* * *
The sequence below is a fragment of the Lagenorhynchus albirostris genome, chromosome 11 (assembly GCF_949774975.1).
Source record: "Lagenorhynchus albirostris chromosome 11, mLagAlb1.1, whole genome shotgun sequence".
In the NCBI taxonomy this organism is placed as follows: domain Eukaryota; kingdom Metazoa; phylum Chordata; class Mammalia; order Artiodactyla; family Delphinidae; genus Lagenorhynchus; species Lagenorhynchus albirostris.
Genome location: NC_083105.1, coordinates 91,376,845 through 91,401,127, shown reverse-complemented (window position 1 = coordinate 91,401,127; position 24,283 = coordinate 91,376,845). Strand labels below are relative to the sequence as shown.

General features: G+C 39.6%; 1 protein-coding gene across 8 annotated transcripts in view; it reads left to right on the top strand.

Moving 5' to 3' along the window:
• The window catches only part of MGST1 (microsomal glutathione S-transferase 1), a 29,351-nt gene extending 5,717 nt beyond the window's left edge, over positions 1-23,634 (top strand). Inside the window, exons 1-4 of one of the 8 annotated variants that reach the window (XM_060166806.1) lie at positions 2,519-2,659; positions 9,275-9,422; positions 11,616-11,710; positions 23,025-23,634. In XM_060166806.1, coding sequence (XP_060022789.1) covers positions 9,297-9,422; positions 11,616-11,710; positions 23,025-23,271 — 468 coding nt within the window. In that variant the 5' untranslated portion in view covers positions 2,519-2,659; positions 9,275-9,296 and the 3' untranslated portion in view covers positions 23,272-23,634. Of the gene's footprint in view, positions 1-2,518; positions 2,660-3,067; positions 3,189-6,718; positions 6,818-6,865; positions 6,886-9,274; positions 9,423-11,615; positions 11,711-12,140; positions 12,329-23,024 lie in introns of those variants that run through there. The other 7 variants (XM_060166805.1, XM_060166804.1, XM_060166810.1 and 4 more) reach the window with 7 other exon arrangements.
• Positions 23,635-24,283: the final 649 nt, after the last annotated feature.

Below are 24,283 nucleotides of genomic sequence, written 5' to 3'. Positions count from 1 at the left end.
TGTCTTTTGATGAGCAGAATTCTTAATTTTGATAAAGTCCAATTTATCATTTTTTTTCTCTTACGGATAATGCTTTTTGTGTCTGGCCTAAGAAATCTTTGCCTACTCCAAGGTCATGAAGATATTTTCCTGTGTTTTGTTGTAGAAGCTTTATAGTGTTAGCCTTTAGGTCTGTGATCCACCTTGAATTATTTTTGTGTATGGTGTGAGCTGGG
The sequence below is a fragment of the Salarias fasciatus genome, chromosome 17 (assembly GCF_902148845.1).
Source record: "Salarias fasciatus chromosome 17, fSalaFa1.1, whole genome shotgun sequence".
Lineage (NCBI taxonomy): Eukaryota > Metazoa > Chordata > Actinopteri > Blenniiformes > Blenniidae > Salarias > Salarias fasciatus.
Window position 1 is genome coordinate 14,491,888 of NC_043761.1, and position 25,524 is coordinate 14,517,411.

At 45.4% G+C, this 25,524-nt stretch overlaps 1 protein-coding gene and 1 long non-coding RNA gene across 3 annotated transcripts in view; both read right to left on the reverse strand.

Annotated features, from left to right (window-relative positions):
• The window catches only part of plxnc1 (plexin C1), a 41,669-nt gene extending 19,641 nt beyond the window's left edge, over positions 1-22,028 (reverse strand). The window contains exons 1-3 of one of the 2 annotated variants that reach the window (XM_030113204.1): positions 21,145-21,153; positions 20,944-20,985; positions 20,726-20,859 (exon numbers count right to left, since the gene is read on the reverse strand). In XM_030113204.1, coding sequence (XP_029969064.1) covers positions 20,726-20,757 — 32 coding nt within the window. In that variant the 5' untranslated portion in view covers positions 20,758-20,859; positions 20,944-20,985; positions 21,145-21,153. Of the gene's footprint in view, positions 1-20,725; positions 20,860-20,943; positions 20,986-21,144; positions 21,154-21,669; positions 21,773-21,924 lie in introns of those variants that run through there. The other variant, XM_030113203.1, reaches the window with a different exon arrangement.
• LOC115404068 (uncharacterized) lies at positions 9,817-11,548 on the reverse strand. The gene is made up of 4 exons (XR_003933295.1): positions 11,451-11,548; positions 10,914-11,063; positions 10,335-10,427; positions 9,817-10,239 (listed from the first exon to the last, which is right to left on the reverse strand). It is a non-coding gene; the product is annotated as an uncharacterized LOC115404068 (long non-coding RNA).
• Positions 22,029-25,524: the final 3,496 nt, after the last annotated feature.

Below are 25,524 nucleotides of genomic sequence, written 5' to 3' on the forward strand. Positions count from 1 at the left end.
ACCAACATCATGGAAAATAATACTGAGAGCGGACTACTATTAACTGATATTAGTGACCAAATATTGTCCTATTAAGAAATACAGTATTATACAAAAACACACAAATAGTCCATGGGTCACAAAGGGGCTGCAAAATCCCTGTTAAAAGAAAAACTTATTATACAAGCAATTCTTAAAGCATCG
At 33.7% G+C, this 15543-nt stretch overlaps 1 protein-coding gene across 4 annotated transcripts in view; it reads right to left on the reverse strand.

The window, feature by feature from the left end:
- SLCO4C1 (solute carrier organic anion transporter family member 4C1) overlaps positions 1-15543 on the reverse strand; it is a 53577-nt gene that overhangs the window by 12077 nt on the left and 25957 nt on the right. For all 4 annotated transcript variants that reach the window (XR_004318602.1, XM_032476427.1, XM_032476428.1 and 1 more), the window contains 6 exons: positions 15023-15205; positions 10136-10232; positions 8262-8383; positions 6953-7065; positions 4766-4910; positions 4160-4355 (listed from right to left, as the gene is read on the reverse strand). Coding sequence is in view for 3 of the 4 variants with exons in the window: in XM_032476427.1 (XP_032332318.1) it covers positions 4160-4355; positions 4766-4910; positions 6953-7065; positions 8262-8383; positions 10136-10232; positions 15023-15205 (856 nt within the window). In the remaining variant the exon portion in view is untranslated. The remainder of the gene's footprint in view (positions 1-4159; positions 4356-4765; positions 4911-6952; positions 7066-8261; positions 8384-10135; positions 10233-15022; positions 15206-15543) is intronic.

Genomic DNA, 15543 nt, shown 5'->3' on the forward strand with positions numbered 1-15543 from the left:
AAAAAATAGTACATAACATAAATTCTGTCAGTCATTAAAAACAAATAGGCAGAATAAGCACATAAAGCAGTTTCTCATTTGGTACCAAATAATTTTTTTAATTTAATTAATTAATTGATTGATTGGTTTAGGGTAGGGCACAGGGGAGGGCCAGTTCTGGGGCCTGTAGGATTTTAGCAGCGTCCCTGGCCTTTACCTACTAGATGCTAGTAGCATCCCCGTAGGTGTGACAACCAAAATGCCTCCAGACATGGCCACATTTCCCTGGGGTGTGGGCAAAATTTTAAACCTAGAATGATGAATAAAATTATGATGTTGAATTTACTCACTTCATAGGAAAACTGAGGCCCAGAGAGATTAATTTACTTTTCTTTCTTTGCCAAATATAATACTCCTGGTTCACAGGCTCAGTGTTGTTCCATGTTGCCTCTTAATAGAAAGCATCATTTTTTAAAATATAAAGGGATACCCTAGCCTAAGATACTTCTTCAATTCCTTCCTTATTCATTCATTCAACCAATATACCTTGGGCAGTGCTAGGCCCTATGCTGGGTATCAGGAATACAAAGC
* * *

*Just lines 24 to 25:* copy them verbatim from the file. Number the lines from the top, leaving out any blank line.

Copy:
- SLCO4C1 (solute carrier organic anion transporter family member 4C1) overlaps positions 1-15543 on the reverse strand; it is a 53577-nt gene that overhangs the window by 12077 nt on the left and 25957 nt on the right. For all 4 annotated transcript variants that reach the window (XR_004318602.1, XM_032476427.1, XM_032476428.1 and 1 more), the window contains 6 exons: positions 15023-15205; positions 10136-10232; positions 8262-8383; positions 6953-7065; positions 4766-4910; positions 4160-4355 (listed from right to left, as the gene is read on the reverse strand). Coding sequence is in view for 3 of the 4 variants with exons in the window: in XM_032476427.1 (XP_032332318.1) it covers positions 4160-4355; positions 4766-4910; positions 6953-7065; positions 8262-8383; positions 10136-10232; positions 15023-15205 (856 nt within the window). In the remaining variant the exon portion in view is untranslated. The remainder of the gene's footprint in view (positions 1-4159; positions 4356-4765; positions 4911-6952; positions 7066-8261; positions 8384-10135; positions 10233-15022; positions 15206-15543) is intronic.

Genomic DNA, 15543 nt, shown 5'->3' on the forward strand with positions numbered 1-15543 from the left: